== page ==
doctrine teachers. When
they were baptized in the Spirit they received the Spirit.
There is no second work of grace concerning the Holy Spirit in
now turn to Acts 8 where Philip preached to some Samaritans who believed
the Word of God and were water baptized (Acts 8:12).
Samaritans are half Jews and half Gentiles, both biologically and
these people both believed and were water baptized I suggest that Philip
must have understood their faith was genuine.
If he thought otherwise, he would not have baptized these people
8:14 and 15 tell us that when Peter and John heard that the Samaritans
had received the word of God, they came from Jerusalem and prayed for
them to receive the Holy Spirit because He had not yet come upon them.
word "receive" is used twice in this passage.
These people had received the gospel but they had not received
It is thus clear that these people first believed and then after
a while received the Holy Spirit.
conclude that the receiving of the Spirit by these Samaritans was not a
second work of grace concerning the reception of the Holy Spirit into
They first believed and then at a later date they received the
This is not typical Pentecostal doctrine that states one receives
the Holy Spirit at salvation and then gets baptized in the Spirit
It did not happen this way in Acts 8 and therefore you can't
teach Pentecostal doctrine from this passage.
9 concerns the Apostle Paul's conversion.
If you read the first 20 verses of Acts 9 you'll note that Paul
met Jesus on the road to
9:17 says that Paul "was filled" with the Spirit.
Once again, being filled with the Spirit portrays the Holy Spirit
being poured out on Paul from heaven.
As he was being filled, he was receiving the Spirit for the first
time in his life.
don't have all of the fine details about Paul's conversion.
The text does not say the exact time when Paul became a real
believer. Paul was certainly
a true believer by the time Ananias laid his hands on him in prayer.
I suggest Paul became a true believer when he met Jesus.
experience was similar to those in
10 concerns Cornelius and his Gentile family and friends accepting the
gospel and receiving the Holy Spirit.
10:44 tells us that while Peter was speaking the Holy Spirit fell on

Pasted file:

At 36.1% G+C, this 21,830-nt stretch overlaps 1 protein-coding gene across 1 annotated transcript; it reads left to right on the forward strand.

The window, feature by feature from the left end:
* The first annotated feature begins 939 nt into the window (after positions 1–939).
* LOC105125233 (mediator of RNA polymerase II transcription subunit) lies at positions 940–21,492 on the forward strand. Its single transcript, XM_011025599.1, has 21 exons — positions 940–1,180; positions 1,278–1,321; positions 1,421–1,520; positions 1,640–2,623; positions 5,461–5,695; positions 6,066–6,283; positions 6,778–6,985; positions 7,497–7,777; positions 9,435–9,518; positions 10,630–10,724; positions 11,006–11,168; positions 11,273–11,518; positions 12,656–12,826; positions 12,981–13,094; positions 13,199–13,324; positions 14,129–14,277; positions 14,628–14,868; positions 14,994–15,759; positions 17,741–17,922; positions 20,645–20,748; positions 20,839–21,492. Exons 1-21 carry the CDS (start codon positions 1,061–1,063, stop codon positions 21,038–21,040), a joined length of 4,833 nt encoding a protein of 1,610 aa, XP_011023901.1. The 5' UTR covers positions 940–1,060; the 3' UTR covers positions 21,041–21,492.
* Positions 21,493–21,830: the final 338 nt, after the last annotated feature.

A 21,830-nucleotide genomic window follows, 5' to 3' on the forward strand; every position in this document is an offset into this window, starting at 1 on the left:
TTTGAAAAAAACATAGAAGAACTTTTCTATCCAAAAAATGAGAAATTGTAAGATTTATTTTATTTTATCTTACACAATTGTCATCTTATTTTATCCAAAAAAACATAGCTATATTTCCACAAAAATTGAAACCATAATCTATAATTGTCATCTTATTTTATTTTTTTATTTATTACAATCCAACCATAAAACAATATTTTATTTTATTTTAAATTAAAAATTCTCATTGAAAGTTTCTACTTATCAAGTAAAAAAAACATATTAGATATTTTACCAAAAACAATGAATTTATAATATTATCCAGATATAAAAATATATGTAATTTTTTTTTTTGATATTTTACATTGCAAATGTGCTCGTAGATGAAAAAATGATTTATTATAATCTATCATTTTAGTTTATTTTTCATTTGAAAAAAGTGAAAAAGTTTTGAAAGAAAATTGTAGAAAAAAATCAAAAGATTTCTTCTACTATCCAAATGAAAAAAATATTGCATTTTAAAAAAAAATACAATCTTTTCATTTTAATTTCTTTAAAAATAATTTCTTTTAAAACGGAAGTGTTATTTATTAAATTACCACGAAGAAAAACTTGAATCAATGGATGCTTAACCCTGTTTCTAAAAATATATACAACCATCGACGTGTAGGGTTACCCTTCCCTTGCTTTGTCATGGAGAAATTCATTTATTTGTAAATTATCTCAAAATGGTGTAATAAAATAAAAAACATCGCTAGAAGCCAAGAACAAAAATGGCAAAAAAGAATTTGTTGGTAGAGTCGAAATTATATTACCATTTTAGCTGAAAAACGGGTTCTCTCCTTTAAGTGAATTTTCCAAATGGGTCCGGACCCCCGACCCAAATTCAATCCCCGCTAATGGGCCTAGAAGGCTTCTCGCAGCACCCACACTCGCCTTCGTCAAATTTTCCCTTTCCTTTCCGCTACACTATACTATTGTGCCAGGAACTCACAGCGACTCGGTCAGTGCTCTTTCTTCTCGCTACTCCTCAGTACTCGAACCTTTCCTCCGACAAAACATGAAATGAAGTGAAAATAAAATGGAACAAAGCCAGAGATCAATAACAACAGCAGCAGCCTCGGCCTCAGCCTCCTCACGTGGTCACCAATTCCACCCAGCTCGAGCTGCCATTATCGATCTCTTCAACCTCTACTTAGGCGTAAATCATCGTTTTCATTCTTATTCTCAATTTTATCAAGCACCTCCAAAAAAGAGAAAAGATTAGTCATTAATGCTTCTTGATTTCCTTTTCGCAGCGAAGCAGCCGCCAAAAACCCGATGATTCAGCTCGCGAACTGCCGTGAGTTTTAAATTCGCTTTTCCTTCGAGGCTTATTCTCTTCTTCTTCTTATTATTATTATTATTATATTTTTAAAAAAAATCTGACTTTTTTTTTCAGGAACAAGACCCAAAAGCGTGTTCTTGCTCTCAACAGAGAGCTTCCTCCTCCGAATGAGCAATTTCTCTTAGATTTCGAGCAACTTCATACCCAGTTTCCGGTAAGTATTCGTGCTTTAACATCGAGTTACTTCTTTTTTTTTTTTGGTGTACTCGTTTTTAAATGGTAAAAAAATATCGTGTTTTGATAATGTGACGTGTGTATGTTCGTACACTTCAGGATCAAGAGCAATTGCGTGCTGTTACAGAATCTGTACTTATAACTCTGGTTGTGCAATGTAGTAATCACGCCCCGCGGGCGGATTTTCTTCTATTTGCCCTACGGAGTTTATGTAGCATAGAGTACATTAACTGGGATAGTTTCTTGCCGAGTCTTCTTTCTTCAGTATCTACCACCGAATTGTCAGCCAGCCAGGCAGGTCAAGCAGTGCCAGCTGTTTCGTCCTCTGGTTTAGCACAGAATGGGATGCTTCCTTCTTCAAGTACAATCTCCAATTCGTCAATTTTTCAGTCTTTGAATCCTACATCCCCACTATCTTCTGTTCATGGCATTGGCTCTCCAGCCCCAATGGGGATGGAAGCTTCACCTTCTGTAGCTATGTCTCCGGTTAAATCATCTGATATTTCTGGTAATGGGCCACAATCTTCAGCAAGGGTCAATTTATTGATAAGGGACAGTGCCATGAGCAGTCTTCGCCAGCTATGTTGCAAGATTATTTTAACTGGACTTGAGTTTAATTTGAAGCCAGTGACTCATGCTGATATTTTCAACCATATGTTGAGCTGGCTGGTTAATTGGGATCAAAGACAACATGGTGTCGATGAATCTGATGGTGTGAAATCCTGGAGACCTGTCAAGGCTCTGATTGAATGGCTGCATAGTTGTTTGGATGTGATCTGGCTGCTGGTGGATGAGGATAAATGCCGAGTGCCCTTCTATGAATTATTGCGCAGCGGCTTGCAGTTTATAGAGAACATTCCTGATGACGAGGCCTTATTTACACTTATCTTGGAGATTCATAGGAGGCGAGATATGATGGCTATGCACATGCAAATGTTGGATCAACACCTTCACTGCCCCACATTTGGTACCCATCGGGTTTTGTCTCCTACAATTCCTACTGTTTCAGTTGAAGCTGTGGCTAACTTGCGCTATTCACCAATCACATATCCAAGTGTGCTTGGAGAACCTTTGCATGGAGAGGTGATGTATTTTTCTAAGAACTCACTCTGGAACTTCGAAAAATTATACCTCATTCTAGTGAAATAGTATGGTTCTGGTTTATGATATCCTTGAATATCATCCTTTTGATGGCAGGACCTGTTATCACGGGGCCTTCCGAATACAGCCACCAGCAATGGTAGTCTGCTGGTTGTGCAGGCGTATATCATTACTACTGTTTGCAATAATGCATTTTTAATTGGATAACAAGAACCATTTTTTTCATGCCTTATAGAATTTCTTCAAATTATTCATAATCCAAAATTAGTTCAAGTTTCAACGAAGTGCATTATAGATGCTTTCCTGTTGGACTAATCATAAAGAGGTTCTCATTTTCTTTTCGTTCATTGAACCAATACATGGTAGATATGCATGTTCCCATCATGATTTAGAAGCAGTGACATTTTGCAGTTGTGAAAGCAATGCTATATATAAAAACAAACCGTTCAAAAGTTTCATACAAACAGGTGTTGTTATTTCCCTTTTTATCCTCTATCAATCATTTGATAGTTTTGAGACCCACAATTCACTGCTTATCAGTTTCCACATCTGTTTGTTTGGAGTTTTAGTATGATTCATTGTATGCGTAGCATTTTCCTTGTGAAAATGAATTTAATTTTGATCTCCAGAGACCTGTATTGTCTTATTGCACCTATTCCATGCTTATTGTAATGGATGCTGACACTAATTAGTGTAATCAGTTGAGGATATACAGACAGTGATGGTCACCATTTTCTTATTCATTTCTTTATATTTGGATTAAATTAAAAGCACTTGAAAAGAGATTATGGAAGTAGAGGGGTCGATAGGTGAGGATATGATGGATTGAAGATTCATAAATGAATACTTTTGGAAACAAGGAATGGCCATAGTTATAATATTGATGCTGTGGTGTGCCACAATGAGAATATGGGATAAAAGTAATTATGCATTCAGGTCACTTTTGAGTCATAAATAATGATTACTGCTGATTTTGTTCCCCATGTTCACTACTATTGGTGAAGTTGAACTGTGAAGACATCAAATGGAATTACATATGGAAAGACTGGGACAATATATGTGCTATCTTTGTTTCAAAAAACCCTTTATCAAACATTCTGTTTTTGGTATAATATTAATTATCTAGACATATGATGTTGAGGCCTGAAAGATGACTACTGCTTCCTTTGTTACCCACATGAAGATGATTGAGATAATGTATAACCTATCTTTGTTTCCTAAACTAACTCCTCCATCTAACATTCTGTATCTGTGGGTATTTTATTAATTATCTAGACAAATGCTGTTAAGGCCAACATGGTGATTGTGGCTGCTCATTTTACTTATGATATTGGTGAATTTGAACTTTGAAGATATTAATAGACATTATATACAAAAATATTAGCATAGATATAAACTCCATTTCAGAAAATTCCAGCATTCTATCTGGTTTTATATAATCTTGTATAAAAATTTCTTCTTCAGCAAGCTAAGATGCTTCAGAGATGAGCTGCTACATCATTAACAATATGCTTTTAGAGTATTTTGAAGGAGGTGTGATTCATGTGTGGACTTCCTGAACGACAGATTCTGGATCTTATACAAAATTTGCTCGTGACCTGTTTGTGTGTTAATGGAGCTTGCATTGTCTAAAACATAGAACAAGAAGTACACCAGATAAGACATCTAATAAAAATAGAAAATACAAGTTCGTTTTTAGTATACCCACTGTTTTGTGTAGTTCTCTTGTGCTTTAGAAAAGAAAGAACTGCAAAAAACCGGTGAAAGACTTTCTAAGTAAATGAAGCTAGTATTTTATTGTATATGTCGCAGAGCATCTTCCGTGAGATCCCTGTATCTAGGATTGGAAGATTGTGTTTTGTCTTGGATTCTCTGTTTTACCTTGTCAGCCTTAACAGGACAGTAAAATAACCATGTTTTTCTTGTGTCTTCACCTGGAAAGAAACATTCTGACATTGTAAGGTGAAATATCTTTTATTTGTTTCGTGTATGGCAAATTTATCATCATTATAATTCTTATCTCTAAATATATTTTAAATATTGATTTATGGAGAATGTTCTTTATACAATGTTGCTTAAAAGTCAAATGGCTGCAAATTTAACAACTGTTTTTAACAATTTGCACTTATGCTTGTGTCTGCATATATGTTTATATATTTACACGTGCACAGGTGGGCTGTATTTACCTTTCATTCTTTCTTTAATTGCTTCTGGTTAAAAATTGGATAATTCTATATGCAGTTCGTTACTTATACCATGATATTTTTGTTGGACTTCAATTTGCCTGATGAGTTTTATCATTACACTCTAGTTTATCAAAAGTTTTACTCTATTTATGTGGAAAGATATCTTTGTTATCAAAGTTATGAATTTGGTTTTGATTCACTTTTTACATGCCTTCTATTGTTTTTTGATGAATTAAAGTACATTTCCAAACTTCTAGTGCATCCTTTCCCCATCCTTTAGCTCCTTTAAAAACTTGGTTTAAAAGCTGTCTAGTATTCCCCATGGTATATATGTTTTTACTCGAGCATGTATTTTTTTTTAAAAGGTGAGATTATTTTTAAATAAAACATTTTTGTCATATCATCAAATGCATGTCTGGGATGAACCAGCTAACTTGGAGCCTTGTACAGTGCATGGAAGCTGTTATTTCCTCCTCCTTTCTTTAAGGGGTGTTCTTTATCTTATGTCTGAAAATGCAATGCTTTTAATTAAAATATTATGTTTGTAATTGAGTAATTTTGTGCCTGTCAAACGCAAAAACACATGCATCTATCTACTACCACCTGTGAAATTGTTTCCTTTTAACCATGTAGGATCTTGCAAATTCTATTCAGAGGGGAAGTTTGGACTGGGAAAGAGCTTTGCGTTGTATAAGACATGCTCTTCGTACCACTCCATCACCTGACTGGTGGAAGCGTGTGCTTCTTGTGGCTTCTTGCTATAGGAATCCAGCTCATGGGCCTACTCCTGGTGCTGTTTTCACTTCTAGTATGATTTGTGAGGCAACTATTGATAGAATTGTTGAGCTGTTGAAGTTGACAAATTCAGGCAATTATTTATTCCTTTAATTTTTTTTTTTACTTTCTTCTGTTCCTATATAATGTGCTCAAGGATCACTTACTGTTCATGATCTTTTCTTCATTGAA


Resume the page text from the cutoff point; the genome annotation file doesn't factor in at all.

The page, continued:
them. The next verse tells
us that Peter and those with him were astonished that the Holy Spirit
"was poured out" on these Gentiles.
They knew this because these Gentiles spoke in tongues and
Acts 10:44 the words "come on" are used to describe the giving
of the Spirit to these people. In
Acts 10:45 the words "poured out" are used.
Like in the previous examples, the Holy Spirit came down from
heaven and was poured into the lives of these Gentiles.
Acts 2, 8, and 9, these people believed and received the Holy Spirit
simultaneously. They didn't
first believe and then receive at some later date.
I conclude that there was no second work of grace here when it
comes to the Holy Spirit. It
was a first work of grace.
19 is the last of the five examples those who believe in the traditional
thinking of the Baptism in the Holy Spirit use to support their
meets with some disciples in
men only knew of John the Baptist's message and Baptism.
John said that the day would come when Jesus would appear on the
scene. John's task was to
prepare the way of the Lord. That's
all these men knew. They did
not realize that Jesus had come and gone.
They did not realize that the Holy Spirit had taken Jesus' place
here on earth.
told these men about Jesus and the Holy Spirit.
In Acts 19:6 Paul laid his hands on these men, and as the text
states, the Holy Spirit "came on" these men and they spoke in
tongues and prophesied.
is clear that once again, the experience of these men differ from those
in the last four examples. They
did believe in Jesus, although their belief was from an Old Testament
perspective, not a New Testament perspective.
When they learned the Jesus had already come and gone, they
believed as a New Testament Christian and received the Holy Spirit.
conclude that the reception of the Holy Spirit was not a second work of
grace in terms of receiving the Holy Spirit.
These men put New Testament faith into practice and as a result
they immediately received the Holy Spirit.
recap what we've learned so far. Remember, the traditional thinking
concerning the Baptism in the Holy Spirit is that you receive the Holy
Spirit when you first believe, then at some future date you receive the
experience called the Baptism of the Spirit as a second work of grace.
Do we see such a second work of grace in the five examples that
Pentecostal doctrine use to support this thinking?
Acts 2 believers received the Holy Spirit by way of being baptized into
Him. The text says that they
were filled with the Holy Spirit. There was no second work of grace
concerning the Holy Spirit.
Acts 8 the Samaritans accepted the Word of God and a few days later they
received the Holy Spirit. The